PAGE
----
Notorious (1946)

Notoriousnotorious poster
Directed by Alfred Hitchcock
Written by Ben Hecht
1946/USA
RKO Radio Pictures
Repeat viewing/Criterion Collection DVD
#193 of 1001 Films You Must See Before You Die

 

Madame Sebastian: Wouldn’t it be a little too much if we both grinned at her like idiots?

If I had a gun held to my head and was forced to name my favorite Alfred Hitchcock film, there could be only one answer. This one.

After the arrest of her father as a Nazi traitor, Alicia Huberman (Ingrid Bergman) becomes a party girl and budding alcoholic.  One night. a tall, dark, handsome stranger, Devlin (Cary Grant), crashes one of her parties.  She is immediately attracted, then repelled when she discovers he is one of the many “cops” who are tailing her.  It turns out he has a proposition to make. The U.S. government wants her help in rooting out some Nazis in South America.  She is more attracted than repelled by Devlin and he appeals to her patriotism, so she agrees.

After they leave for Rio, the two rapidly become an item.  Alicia is unabashed in her love but Devlin has evidently been burned before and keeps his emotions tightly in check. It turns out that the job Devlin’s superiors have in mind for Alicia is basically to prostitute herself to get close to Nazi cell leader Alexander Sebastian (Claude Rains).  Devlin, not trusting in Alicia’s redemption by love, neither puts up a fight with the authorities nor discourages Alicia from taking on the assignment.  Broken hearted, Alicia agrees to take on the job.  She is successful beyond anybody’s wildest dreams in that Alex asks her to marry him.

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Devlin continues to be Alicia’s handler and their meetings continue to stick the knife into Alicia’s heart.  Meanwhile, Alicia is informing on all of Alex’s associates and some suspicious circumstances surrounding the wine cellar.  Matters come to a head when she gets Devlin invited to a big bash at the house so that she can slip him the stolen key to the cellar.  With Madame Konstantine as the mother-in-law from Hell.

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I have no problem in pronouncing this movie perfect.  It combines a lush and beautiful romance with some serious suspense.  No matter how many times I see it, I still get a little nervous in that wine cellar.  Devlin’s conflicted feelings give the romance its own suspense.  And just looking at Grant and Bergman as photographed by by Ted Tetzlaff is pleasure in itself.  This time around, I focused especially on Claude Rains’ performance. The movie would not have worked as well as it does if he had not been able to make us feel pity for his situation.  My highest recommendation.

Claude Rains was nominated for Best Supporting Actor for his performance in Notorious. Although non-professional-actor winner Harold Russell was very good in The Best Years of Our Lives, I think Rains got robbed.  The film was also nominated for Best Writing, Original Screenplay.

The Blu-Ray DVD contains two commentaries by film historians, one on the context of the making of the film and one on the film itself.  I really enjoyed learning about the history of RKO, the history of David O. Selznik and the collaboration of the two on Notorious.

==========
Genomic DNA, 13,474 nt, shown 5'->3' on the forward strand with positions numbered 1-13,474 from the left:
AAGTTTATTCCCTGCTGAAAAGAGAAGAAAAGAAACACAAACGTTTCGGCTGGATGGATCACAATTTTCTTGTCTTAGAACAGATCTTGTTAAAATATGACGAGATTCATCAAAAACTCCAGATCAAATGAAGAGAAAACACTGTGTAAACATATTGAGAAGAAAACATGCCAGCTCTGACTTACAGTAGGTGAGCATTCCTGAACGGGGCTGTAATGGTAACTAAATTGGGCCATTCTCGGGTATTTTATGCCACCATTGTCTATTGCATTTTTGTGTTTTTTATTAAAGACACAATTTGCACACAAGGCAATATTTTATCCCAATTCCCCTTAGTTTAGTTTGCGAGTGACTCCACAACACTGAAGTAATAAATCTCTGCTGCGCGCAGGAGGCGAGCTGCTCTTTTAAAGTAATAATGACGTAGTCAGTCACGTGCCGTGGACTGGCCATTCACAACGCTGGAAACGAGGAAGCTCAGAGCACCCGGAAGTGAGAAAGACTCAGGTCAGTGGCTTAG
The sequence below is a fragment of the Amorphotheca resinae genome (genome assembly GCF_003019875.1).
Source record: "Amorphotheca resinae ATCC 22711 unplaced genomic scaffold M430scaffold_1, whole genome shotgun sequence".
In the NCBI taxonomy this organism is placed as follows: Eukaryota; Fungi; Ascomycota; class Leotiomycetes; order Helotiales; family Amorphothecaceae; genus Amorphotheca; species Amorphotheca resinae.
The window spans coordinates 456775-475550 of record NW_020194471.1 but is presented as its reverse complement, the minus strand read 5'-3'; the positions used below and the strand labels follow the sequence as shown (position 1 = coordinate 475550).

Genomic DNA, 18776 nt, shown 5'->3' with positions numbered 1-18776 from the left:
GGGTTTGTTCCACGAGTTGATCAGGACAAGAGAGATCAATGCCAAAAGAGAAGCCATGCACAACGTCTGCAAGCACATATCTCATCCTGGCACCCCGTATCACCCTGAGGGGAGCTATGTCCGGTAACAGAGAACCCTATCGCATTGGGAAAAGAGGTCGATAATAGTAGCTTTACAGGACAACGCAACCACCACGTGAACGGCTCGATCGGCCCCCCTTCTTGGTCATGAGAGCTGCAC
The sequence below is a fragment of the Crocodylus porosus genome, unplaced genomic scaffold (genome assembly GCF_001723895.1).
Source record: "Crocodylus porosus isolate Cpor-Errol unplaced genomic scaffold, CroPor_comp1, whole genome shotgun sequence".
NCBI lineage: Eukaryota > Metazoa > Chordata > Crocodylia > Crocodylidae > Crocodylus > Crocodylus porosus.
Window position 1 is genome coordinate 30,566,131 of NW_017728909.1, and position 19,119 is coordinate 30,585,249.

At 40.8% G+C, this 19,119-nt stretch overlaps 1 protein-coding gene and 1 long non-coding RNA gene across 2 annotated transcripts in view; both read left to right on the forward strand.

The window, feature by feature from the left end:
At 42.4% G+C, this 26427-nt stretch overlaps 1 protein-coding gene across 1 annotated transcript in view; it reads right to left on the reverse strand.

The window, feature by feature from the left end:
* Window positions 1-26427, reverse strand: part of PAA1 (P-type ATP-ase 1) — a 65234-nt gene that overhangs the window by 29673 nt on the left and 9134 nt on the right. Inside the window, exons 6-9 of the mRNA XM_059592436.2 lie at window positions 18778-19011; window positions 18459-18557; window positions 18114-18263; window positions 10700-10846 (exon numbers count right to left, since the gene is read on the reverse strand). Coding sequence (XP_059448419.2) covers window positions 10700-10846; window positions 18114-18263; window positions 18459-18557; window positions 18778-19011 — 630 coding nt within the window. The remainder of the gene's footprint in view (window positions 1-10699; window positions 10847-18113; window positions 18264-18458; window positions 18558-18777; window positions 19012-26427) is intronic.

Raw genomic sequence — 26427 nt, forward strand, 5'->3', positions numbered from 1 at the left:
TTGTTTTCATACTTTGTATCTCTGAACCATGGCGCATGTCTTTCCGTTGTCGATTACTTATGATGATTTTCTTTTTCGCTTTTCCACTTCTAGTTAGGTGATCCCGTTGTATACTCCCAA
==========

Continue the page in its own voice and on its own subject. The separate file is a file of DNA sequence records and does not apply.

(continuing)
Trailer – talk about a trailer that gives away the whole plot!

 

My Reputation (1946)

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Directed by Curtis Bernhardt
Written by Catherine Terney from a novel by Clare Jaynes
1946/USA
Warner Bros.
First viewing/Amazon Instant

 

Jessica Drummond: You know, it’s amazing how I can learn to like martinis. It’s an acquired taste like anchovies.

Taking over a role that might otherwise gone to Bette Davis, Barbara Stanwyck is absolutely terrific in a glossy Warner Brothers “woman’s picture” that manages to stay clear of melodrama.

The year is 1942 and the city is Chicago.  As the story begins Jessica Drummond (Stanwyck) has just lost her husband after two years of illness.  She has two adolescent boys.  Her mother (Lucille Watson) is the model of turn-of-the century manners and is aghast that Jessica refuses to wear black.  A friend of the family is helping Jessica manage the estate.  After a decent interval has passed, the mother urges Jessica to marry him.  In the meantime, Jessica, while keeping up a brave front, is going nearly crazy with loneliness.  This gets worse when the boys return to boarding school.  Best friend Ginna (Eve Arden) urges Jessica to join her and her husband at their cabin at Lake Tahoe instead of going South with her mother as planned.  Jessica takes Ginna up on the offer.

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At Lake Tahoe, Jessica meets cute with Maj. Scott Landis (George Brent) when she breaks a ski.  They spend most of the remaining days together but Jessica energetically rejects Scott’s advances and they part abruptly.  Jessica can’t get him out of her mind when she returns home, however, and when Ginna spots him at a Chicago restaurant Jessica rushes there to “accidentally” run into him.

Before long, Jessica is in love and ready to throw caution to the wind.  She even persists with the relationship after Scott makes clear that he is not the marrying kind.  But does Jessica have the strength to carry on with the affair over the objections of her mother and children and the ugly gossip in her social set?